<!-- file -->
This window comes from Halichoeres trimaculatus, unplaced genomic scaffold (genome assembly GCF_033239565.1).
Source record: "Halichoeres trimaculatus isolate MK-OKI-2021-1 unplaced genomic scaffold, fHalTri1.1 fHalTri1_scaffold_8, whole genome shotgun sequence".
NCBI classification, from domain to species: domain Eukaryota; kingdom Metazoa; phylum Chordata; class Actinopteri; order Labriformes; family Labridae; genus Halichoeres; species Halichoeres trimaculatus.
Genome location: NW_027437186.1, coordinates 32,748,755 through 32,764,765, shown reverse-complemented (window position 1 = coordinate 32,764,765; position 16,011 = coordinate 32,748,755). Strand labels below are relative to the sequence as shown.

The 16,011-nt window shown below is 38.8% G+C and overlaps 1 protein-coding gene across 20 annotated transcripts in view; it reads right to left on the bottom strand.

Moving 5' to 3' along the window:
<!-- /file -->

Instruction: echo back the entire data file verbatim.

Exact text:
This window comes from Halichoeres trimaculatus, unplaced genomic scaffold (genome assembly GCF_033239565.1).
Source record: "Halichoeres trimaculatus isolate MK-OKI-2021-1 unplaced genomic scaffold, fHalTri1.1 fHalTri1_scaffold_8, whole genome shotgun sequence".
NCBI classification, from domain to species: domain Eukaryota; kingdom Metazoa; phylum Chordata; class Actinopteri; order Labriformes; family Labridae; genus Halichoeres; species Halichoeres trimaculatus.
Genome location: NW_027437186.1, coordinates 32,748,755 through 32,764,765, shown reverse-complemented (window position 1 = coordinate 32,764,765; position 16,011 = coordinate 32,748,755). Strand labels below are relative to the sequence as shown.

The 16,011-nt window shown below is 38.8% G+C and overlaps 1 protein-coding gene across 20 annotated transcripts in view; it reads right to left on the bottom strand.

Moving 5' to 3' along the window: